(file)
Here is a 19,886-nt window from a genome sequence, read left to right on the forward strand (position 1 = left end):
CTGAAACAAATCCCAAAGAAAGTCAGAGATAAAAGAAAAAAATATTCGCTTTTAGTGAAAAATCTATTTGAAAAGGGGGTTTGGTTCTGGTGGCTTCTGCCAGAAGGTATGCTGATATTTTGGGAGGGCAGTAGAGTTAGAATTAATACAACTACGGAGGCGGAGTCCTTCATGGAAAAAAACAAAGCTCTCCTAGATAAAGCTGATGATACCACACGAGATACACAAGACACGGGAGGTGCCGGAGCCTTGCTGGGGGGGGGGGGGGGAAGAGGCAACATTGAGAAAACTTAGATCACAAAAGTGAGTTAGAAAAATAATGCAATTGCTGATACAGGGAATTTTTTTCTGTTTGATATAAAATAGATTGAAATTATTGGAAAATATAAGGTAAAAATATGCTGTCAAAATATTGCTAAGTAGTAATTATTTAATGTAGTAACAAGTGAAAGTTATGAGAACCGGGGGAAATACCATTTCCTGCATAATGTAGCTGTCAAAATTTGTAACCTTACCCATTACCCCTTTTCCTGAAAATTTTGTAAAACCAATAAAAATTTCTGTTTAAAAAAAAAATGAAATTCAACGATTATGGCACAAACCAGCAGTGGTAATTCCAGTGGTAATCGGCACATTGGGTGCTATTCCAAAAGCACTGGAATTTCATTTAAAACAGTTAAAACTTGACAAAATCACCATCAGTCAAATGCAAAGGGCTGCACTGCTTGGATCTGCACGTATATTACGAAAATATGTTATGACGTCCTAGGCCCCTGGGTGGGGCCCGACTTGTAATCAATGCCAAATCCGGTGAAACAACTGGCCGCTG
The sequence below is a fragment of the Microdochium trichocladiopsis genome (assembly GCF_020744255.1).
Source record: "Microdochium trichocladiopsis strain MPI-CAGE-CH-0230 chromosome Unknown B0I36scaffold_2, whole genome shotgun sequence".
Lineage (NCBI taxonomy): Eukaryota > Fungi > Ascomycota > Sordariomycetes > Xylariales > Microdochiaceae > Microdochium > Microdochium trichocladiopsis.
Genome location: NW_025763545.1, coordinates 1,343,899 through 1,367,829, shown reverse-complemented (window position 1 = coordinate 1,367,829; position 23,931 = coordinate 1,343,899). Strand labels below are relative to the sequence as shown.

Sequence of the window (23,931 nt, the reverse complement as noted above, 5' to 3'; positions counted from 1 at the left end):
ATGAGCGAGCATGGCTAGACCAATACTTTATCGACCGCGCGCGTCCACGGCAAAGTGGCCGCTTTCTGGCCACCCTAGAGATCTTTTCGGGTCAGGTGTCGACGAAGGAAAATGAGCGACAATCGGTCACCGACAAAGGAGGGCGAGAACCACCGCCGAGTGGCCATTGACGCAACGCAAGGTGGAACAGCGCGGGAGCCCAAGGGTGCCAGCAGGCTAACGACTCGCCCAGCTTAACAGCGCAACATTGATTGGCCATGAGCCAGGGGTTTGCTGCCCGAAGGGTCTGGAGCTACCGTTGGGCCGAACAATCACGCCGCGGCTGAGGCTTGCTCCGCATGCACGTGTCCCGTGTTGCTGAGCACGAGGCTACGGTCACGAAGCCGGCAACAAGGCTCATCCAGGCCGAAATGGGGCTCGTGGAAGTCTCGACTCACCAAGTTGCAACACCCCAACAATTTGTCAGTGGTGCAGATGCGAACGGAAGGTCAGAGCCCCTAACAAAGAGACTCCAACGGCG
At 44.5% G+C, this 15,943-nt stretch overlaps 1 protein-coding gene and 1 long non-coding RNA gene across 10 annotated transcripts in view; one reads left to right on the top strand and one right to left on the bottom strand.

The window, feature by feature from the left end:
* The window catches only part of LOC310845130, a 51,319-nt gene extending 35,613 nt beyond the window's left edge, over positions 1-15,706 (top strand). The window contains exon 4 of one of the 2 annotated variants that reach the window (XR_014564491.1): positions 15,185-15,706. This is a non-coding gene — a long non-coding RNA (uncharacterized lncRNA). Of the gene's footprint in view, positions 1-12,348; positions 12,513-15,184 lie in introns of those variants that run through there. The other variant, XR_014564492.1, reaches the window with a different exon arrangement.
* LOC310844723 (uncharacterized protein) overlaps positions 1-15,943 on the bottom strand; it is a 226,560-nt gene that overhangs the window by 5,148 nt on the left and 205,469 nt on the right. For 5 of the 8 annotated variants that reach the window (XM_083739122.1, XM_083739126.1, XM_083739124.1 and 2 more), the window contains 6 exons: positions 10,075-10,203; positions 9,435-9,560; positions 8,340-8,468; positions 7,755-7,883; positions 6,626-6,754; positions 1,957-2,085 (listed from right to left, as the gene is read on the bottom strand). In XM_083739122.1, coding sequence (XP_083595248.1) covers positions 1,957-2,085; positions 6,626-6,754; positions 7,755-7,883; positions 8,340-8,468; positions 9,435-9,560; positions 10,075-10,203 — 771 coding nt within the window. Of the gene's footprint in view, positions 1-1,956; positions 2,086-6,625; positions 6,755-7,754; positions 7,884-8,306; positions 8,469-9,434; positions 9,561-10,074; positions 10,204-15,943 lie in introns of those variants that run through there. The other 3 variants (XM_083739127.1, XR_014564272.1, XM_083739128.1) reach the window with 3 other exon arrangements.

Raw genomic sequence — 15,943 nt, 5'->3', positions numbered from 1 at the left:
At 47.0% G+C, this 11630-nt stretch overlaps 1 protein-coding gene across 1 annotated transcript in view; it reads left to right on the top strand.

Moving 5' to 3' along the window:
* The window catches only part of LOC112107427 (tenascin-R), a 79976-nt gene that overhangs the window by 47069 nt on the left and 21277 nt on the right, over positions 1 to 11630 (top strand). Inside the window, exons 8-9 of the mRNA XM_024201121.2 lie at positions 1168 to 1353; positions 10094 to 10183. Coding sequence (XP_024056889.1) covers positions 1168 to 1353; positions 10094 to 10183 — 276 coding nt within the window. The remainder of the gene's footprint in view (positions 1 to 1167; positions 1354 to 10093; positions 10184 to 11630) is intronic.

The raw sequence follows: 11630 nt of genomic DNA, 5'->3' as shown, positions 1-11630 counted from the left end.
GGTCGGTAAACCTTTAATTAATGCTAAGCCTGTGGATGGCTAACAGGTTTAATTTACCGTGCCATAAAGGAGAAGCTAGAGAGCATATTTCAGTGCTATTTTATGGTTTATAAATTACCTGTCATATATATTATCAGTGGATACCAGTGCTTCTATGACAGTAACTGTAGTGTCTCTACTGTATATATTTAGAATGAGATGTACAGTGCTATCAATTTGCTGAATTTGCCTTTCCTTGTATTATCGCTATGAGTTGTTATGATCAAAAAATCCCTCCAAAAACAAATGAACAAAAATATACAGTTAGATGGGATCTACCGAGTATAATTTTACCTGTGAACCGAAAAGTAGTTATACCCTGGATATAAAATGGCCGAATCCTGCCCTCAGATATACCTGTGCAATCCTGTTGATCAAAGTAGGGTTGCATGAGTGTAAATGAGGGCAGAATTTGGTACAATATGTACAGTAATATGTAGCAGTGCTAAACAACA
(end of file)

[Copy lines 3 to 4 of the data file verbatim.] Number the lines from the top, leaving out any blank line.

The sequence below is a fragment of the Microdochium trichocladiopsis genome (assembly GCF_020744255.1).
Source record: "Microdochium trichocladiopsis strain MPI-CAGE-CH-0230 chromosome Unknown B0I36scaffold_2, whole genome shotgun sequence".